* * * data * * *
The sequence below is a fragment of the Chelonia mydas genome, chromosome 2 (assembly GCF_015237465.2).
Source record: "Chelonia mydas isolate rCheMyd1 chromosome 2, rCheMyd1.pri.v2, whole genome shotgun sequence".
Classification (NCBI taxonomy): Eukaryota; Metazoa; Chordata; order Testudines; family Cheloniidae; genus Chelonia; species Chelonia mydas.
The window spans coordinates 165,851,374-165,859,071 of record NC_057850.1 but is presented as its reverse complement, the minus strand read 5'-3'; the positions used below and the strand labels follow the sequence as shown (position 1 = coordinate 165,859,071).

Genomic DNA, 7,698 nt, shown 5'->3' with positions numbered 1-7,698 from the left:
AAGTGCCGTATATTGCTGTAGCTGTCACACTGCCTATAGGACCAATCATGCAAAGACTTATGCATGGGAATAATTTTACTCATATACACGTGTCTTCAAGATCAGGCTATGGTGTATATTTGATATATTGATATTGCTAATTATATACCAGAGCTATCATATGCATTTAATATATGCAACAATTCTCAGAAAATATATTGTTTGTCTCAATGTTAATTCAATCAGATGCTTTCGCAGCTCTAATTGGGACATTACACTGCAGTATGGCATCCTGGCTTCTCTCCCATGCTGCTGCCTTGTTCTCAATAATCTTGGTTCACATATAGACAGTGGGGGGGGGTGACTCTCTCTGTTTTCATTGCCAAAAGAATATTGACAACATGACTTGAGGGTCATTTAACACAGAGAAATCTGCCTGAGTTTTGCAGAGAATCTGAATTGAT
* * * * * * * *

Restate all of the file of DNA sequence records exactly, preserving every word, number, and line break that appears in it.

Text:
The sequence below is a fragment of the Chelonia mydas genome, chromosome 2 (assembly GCF_015237465.2).
Source record: "Chelonia mydas isolate rCheMyd1 chromosome 2, rCheMyd1.pri.v2, whole genome shotgun sequence".
Classification (NCBI taxonomy): Eukaryota; Metazoa; Chordata; order Testudines; family Cheloniidae; genus Chelonia; species Chelonia mydas.
The window spans coordinates 165,851,374-165,859,071 of record NC_057850.1 but is presented as its reverse complement, the minus strand read 5'-3'; the positions used below and the strand labels follow the sequence as shown (position 1 = coordinate 165,859,071).

Genomic DNA, 7,698 nt, shown 5'->3' with positions numbered 1-7,698 from the left:
AAGTGCCGTATATTGCTGTAGCTGTCACACTGCCTATAGGACCAATCATGCAAAGACTTATGCATGGGAATAATTTTACTCATATACACGTGTCTTCAAGATCAGGCTATGGTGTATATTTGATATATTGATATTGCTAATTATATACCAGAGCTATCATATGCATTTAATATATGCAACAATTCTCAGAAAATATATTGTTTGTCTCAATGTTAATTCAATCAGATGCTTTCGCAGCTCTAATTGGGACATTACACTGCAGTATGGCATCCTGGCTTCTCTCCCATGCTGCTGCCTTGTTCTCAATAATCTTGGTTCACATATAGACAGTGGGGGGGGGTGACTCTCTCTGTTTTCATTGCCAAAAGAATATTGACAACATGACTTGAGGGTCATTTAACACAGAGAAATCTGCCTGAGTTTTGCAGAGAATCTGAATTGAT